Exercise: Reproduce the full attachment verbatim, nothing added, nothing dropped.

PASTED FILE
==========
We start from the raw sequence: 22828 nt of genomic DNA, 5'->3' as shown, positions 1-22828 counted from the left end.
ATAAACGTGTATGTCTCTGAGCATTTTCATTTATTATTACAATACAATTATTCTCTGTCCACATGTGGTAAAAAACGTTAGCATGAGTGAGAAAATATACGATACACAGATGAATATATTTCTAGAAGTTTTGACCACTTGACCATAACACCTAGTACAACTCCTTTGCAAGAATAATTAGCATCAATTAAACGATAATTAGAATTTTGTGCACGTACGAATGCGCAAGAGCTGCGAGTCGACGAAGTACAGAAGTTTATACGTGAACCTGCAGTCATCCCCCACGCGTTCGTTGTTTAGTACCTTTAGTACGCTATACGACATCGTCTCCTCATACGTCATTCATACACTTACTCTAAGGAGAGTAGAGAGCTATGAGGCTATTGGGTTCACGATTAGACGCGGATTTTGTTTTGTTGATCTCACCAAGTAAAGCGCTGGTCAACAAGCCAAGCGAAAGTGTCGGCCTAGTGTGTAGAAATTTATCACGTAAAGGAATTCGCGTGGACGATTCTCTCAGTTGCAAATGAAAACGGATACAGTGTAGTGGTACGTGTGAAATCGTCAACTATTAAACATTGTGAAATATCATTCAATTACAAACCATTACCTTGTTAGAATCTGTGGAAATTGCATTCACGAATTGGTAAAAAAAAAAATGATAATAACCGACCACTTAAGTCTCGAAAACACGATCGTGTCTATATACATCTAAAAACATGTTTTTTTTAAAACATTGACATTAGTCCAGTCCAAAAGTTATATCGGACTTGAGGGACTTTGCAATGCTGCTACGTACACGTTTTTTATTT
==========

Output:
We start from the raw sequence: 22828 nt of genomic DNA, 5'->3' as shown, positions 1-22828 counted from the left end.
ATAAACGTGTATGTCTCTGAGCATTTTCATTTATTATTACAATACAATTATTCTCTGTCCACATGTGGTAAAAAACGTTAGCATGAGTGAGAAAATATACGATACACAGATGAATATATTTCTAGAAGTTTTGACCACTTGACCATAACACCTAGTACAACTCCTTTGCAAGAATAATTAGCATCAATTAAACGATAATTAGAATTTTGTGCACGTACGAATGCGCAAGAGCTGCGAGTCGACGAAGTACAGAAGTTTATACGTGAACCTGCAGTCATCCCCCACGCGTTCGTTGTTTAGTACCTTTAGTACGCTATACGACATCGTCTCCTCATACGTCATTCATACACTTACTCTAAGGAGAGTAGAGAGCTATGAGGCTATTGGGTTCACGATTAGACGCGGATTTTGTTTTGTTGATCTCACCAAGTAAAGCGCTGGTCAACAAGCCAAGCGAAAGTGTCGGCCTAGTGTGTAGAAATTTATCACGTAAAGGAATTCGCGTGGACGATTCTCTCAGTTGCAAATGAAAACGGATACAGTGTAGTGGTACGTGTGAAATCGTCAACTATTAAACATTGTGAAATATCATTCAATTACAAACCATTACCTTGTTAGAATCTGTGGAAATTGCATTCACGAATTGGTAAAAAAAAAAATGATAATAACCGACCACTTAAGTCTCGAAAACACGATCGTGTCTATATACATCTAAAAACATGTTTTTTTTAAAACATTGACATTAGTCCAGTCCAAAAGTTATATCGGACTTGAGGGACTTTGCAATGCTGCTACGTACACGTTTTTTATTT